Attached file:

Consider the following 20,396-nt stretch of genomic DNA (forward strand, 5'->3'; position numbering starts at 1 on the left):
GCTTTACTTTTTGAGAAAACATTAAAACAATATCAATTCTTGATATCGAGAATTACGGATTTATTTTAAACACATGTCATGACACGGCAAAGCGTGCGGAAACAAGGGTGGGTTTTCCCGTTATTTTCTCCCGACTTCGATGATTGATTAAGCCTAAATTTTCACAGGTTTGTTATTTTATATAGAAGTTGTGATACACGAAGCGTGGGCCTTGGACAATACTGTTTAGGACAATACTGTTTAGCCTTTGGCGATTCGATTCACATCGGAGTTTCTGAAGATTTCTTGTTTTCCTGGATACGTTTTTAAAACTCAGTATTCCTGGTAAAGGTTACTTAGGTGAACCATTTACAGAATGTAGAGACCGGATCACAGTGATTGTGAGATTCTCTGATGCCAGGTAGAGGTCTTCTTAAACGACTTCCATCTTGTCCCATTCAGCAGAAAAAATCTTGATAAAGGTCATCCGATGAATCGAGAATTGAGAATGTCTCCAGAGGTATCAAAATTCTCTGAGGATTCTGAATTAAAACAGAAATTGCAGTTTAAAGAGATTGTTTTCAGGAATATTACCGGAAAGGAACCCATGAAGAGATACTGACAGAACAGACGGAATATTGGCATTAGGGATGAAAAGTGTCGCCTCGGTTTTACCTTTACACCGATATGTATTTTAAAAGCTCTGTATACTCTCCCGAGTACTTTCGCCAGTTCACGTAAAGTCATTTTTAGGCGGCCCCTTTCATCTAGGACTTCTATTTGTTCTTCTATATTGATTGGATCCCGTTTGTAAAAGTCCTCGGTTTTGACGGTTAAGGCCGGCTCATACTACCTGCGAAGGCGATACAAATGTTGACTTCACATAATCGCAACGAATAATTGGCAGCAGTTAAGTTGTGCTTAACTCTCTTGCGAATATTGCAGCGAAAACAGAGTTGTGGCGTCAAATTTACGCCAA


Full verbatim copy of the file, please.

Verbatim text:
Consider the following 20,396-nt stretch of genomic DNA (forward strand, 5'->3'; position numbering starts at 1 on the left):
GCTTTACTTTTTGAGAAAACATTAAAACAATATCAATTCTTGATATCGAGAATTACGGATTTATTTTAAACACATGTCATGACACGGCAAAGCGTGCGGAAACAAGGGTGGGTTTTCCCGTTATTTTCTCCCGACTTCGATGATTGATTAAGCCTAAATTTTCACAGGTTTGTTATTTTATATAGAAGTTGTGATACACGAAGCGTGGGCCTTGGACAATACTGTTTAGGACAATACTGTTTAGCCTTTGGCGATTCGATTCACATCGGAGTTTCTGAAGATTTCTTGTTTTCCTGGATACGTTTTTAAAACTCAGTATTCCTGGTAAAGGTTACTTAGGTGAACCATTTACAGAATGTAGAGACCGGATCACAGTGATTGTGAGATTCTCTGATGCCAGGTAGAGGTCTTCTTAAACGACTTCCATCTTGTCCCATTCAGCAGAAAAAATCTTGATAAAGGTCATCCGATGAATCGAGAATTGAGAATGTCTCCAGAGGTATCAAAATTCTCTGAGGATTCTGAATTAAAACAGAAATTGCAGTTTAAAGAGATTGTTTTCAGGAATATTACCGGAAAGGAACCCATGAAGAGATACTGACAGAACAGACGGAATATTGGCATTAGGGATGAAAAGTGTCGCCTCGGTTTTACCTTTACACCGATATGTATTTTAAAAGCTCTGTATACTCTCCCGAGTACTTTCGCCAGTTCACGTAAAGTCATTTTTAGGCGGCCCCTTTCATCTAGGACTTCTATTTGTTCTTCTATATTGATTGGATCCCGTTTGTAAAAGTCCTCGGTTTTGACGGTTAAGGCCGGCTCATACTACCTGCGAAGGCGATACAAATGTTGACTTCACATAATCGCAACGAATAATTGGCAGCAGTTAAGTTGTGCTTAACTCTCTTGCGAATATTGCAGCGAAAACAGAGTTGTGGCGTCAAATTTACGCCAA